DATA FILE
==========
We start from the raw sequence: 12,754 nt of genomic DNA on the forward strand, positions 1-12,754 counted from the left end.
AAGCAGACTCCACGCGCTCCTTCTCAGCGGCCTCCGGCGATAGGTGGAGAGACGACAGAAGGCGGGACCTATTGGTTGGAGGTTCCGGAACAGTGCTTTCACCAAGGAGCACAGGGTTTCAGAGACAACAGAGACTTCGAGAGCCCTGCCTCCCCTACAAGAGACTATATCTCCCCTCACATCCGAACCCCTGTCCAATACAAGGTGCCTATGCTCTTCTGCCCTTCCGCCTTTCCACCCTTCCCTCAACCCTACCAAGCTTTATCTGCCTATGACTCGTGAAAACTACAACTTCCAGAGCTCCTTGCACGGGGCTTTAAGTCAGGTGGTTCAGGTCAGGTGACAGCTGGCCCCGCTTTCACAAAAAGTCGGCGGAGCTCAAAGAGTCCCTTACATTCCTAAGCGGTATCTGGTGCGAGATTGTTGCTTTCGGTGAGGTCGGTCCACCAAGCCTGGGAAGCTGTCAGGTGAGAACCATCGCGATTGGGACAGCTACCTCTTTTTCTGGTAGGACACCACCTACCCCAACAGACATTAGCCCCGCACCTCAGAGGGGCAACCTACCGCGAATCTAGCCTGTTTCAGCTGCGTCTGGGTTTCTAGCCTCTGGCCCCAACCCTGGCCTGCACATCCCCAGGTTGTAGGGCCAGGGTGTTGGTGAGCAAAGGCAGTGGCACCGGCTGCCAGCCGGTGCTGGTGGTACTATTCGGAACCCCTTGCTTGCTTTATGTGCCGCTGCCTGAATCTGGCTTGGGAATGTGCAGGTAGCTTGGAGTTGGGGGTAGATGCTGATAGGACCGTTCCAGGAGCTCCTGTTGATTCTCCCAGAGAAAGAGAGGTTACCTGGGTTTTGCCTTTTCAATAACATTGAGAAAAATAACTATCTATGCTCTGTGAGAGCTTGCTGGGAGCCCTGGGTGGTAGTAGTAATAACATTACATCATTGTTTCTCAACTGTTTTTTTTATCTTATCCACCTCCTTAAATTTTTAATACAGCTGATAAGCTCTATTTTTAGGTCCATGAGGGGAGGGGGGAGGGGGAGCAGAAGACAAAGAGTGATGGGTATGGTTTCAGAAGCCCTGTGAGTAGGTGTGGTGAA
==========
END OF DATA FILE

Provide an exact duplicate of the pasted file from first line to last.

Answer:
We start from the raw sequence: 12,754 nt of genomic DNA on the forward strand, positions 1-12,754 counted from the left end.
AAGCAGACTCCACGCGCTCCTTCTCAGCGGCCTCCGGCGATAGGTGGAGAGACGACAGAAGGCGGGACCTATTGGTTGGAGGTTCCGGAACAGTGCTTTCACCAAGGAGCACAGGGTTTCAGAGACAACAGAGACTTCGAGAGCCCTGCCTCCCCTACAAGAGACTATATCTCCCCTCACATCCGAACCCCTGTCCAATACAAGGTGCCTATGCTCTTCTGCCCTTCCGCCTTTCCACCCTTCCCTCAACCCTACCAAGCTTTATCTGCCTATGACTCGTGAAAACTACAACTTCCAGAGCTCCTTGCACGGGGCTTTAAGTCAGGTGGTTCAGGTCAGGTGACAGCTGGCCCCGCTTTCACAAAAAGTCGGCGGAGCTCAAAGAGTCCCTTACATTCCTAAGCGGTATCTGGTGCGAGATTGTTGCTTTCGGTGAGGTCGGTCCACCAAGCCTGGGAAGCTGTCAGGTGAGAACCATCGCGATTGGGACAGCTACCTCTTTTTCTGGTAGGACACCACCTACCCCAACAGACATTAGCCCCGCACCTCAGAGGGGCAACCTACCGCGAATCTAGCCTGTTTCAGCTGCGTCTGGGTTTCTAGCCTCTGGCCCCAACCCTGGCCTGCACATCCCCAGGTTGTAGGGCCAGGGTGTTGGTGAGCAAAGGCAGTGGCACCGGCTGCCAGCCGGTGCTGGTGGTACTATTCGGAACCCCTTGCTTGCTTTATGTGCCGCTGCCTGAATCTGGCTTGGGAATGTGCAGGTAGCTTGGAGTTGGGGGTAGATGCTGATAGGACCGTTCCAGGAGCTCCTGTTGATTCTCCCAGAGAAAGAGAGGTTACCTGGGTTTTGCCTTTTCAATAACATTGAGAAAAATAACTATCTATGCTCTGTGAGAGCTTGCTGGGAGCCCTGGGTGGTAGTAGTAATAACATTACATCATTGTTTCTCAACTGTTTTTTTTATCTTATCCACCTCCTTAAATTTTTAATACAGCTGATAAGCTCTATTTTTAGGTCCATGAGGGGAGGGGGGAGGGGGAGCAGAAGACAAAGAGTGATGGGTATGGTTTCAGAAGCCCTGTGAGTAGGTGTGGTGAA